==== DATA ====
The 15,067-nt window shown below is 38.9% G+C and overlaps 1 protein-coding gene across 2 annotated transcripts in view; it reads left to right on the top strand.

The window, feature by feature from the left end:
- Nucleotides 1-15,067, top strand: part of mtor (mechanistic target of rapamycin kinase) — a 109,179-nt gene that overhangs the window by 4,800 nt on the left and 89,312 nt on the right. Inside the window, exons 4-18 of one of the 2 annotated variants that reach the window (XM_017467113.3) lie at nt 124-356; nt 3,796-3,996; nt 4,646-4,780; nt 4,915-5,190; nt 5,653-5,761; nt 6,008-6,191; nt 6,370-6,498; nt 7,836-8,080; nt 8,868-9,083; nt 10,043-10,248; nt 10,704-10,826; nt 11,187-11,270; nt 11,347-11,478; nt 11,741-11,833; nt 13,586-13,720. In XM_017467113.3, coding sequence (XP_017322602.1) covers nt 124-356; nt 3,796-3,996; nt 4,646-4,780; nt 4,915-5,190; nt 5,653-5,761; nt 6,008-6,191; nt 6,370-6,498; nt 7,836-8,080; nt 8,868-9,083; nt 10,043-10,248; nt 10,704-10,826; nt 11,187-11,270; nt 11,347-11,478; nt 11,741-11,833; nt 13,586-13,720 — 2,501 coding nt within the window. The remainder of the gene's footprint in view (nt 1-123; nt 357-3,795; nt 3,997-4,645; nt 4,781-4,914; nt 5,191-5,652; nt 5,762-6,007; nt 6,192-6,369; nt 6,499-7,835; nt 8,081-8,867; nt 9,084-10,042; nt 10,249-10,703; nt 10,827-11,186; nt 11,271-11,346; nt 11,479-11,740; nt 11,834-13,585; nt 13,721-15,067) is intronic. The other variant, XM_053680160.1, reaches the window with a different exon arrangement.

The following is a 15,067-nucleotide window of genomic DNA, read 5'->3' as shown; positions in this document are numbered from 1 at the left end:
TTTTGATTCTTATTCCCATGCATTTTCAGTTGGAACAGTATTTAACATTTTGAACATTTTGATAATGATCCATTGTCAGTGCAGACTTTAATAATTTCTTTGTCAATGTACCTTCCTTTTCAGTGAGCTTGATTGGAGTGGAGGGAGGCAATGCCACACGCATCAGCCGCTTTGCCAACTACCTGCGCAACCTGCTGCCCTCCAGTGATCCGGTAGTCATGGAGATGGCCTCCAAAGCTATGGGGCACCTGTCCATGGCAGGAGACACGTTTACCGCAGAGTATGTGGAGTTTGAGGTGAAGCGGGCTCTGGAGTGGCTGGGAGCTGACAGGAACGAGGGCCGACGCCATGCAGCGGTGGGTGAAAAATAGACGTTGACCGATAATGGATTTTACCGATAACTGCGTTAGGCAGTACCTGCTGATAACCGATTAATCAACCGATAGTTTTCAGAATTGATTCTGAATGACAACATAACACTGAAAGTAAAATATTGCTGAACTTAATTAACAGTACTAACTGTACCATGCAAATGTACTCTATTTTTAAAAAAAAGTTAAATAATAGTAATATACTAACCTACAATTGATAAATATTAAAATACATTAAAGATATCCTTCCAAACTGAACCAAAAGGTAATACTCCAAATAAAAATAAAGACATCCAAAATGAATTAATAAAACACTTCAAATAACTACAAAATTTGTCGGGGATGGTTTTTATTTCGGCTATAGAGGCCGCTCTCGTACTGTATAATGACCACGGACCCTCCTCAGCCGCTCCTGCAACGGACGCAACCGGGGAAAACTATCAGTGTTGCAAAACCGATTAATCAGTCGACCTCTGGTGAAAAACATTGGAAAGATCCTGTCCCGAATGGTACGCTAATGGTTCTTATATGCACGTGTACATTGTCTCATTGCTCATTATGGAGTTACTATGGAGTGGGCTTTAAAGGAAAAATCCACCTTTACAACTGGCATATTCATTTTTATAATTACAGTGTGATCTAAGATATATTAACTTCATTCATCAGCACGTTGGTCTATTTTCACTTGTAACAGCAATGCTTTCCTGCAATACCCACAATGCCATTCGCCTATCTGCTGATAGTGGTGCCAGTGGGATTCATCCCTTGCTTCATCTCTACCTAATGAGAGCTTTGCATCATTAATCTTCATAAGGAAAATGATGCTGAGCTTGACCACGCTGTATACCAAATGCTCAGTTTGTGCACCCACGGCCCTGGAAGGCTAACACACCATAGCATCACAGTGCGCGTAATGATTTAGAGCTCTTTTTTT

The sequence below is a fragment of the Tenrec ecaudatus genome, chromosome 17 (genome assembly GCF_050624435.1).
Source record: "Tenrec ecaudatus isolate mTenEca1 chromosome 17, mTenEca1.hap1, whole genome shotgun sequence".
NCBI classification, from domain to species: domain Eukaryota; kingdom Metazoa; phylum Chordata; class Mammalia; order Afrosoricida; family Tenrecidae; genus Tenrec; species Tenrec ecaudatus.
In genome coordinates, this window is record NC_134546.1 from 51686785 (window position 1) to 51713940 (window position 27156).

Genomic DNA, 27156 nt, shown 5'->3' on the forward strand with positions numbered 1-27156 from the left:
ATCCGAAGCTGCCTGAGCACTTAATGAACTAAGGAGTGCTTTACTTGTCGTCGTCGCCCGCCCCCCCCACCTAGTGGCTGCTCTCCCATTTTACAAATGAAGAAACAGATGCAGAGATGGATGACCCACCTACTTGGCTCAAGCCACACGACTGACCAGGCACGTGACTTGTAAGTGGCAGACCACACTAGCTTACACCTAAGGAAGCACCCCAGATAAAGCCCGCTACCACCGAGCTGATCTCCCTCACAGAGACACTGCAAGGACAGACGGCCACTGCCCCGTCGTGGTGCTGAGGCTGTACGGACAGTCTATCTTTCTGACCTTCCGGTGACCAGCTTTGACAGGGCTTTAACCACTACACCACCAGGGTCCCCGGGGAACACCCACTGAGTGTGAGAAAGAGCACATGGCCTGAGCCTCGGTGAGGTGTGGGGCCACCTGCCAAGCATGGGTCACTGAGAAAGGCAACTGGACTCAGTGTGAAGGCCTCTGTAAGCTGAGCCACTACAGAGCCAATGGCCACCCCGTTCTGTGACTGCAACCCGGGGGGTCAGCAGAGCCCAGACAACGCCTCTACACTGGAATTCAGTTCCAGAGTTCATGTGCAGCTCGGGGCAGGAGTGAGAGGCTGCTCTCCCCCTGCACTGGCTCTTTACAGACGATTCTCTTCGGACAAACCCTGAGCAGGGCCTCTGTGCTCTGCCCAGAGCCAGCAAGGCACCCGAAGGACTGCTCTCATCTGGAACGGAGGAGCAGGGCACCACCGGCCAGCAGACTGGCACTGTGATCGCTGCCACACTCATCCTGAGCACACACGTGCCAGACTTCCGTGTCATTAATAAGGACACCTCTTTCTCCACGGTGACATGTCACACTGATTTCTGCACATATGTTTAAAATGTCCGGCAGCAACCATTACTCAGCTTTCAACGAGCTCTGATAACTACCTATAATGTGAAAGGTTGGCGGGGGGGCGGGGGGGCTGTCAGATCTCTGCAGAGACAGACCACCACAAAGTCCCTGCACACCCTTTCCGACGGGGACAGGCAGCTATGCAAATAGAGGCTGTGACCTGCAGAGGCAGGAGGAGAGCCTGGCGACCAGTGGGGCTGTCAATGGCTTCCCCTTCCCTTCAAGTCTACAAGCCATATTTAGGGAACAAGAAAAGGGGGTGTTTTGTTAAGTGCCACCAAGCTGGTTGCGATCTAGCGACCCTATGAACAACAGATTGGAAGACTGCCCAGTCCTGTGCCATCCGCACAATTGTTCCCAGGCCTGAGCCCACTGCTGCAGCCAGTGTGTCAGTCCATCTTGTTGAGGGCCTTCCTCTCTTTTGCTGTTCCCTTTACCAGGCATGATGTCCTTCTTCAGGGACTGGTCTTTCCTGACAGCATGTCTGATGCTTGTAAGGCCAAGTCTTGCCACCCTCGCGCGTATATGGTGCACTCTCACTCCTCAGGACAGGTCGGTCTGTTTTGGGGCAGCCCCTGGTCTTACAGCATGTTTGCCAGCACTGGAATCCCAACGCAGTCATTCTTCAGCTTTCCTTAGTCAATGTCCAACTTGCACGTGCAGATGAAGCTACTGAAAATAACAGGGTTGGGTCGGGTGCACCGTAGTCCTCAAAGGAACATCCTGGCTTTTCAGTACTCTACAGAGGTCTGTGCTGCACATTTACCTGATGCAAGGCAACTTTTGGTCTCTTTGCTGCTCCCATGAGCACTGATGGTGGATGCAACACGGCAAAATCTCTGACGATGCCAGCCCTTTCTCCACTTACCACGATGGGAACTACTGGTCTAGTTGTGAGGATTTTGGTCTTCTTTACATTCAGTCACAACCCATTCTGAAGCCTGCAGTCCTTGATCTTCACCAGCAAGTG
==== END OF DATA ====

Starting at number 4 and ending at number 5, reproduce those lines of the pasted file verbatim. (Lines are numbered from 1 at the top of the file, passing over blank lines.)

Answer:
The following is a 15,067-nucleotide window of genomic DNA, read 5'->3' as shown; positions in this document are numbered from 1 at the left end:
TTTTGATTCTTATTCCCATGCATTTTCAGTTGGAACAGTATTTAACATTTTGAACATTTTGATAATGATCCATTGTCAGTGCAGACTTTAATAATTTCTTTGTCAATGTACCTTCCTTTTCAGTGAGCTTGATTGGAGTGGAGGGAGGCAATGCCACACGCATCAGCCGCTTTGCCAACTACCTGCGCAACCTGCTGCCCTCCAGTGATCCGGTAGTCATGGAGATGGCCTCCAAAGCTATGGGGCACCTGTCCATGGCAGGAGACACGTTTACCGCAGAGTATGTGGAGTTTGAGGTGAAGCGGGCTCTGGAGTGGCTGGGAGCTGACAGGAACGAGGGCCGACGCCATGCAGCGGTGGGTGAAAAATAGACGTTGACCGATAATGGATTTTACCGATAACTGCGTTAGGCAGTACCTGCTGATAACCGATTAATCAACCGATAGTTTTCAGAATTGATTCTGAATGACAACATAACACTGAAAGTAAAATATTGCTGAACTTAATTAACAGTACTAACTGTACCATGCAAATGTACTCTATTTTTAAAAAAAAGTTAAATAATAGTAATATACTAACCTACAATTGATAAATATTAAAATACATTAAAGATATCCTTCCAAACTGAACCAAAAGGTAATACTCCAAATAAAAATAAAGACATCCAAAATGAATTAATAAAACACTTCAAATAACTACAAAATTTGTCGGGGATGGTTTTTATTTCGGCTATAGAGGCCGCTCTCGTACTGTATAATGACCACGGACCCTCCTCAGCCGCTCCTGCAACGGACGCAACCGGGGAAAACTATCAGTGTTGCAAAACCGATTAATCAGTCGACCTCTGGTGAAAAACATTGGAAAGATCCTGTCCCGAATGGTACGCTAATGGTTCTTATATGCACGTGTACATTGTCTCATTGCTCATTATGGAGTTACTATGGAGTGGGCTTTAAAGGAAAAATCCACCTTTACAACTGGCATATTCATTTTTATAATTACAGTGTGATCTAAGATATATTAACTTCATTCATCAGCACGTTGGTCTATTTTCACTTGTAACAGCAATGCTTTCCTGCAATACCCACAATGCCATTCGCCTATCTGCTGATAGTGGTGCCAGTGGGATTCATCCCTTGCTTCATCTCTACCTAATGAGAGCTTTGCATCATTAATCTTCATAAGGAAAATGATGCTGAGCTTGACCACGCTGTATACCAAATGCTCAGTTTGTGCACCCACGGCCCTGGAAGGCTAACACACCATAGCATCACAGTGCGCGTAATGATTTAGAGCTCTTTTTTT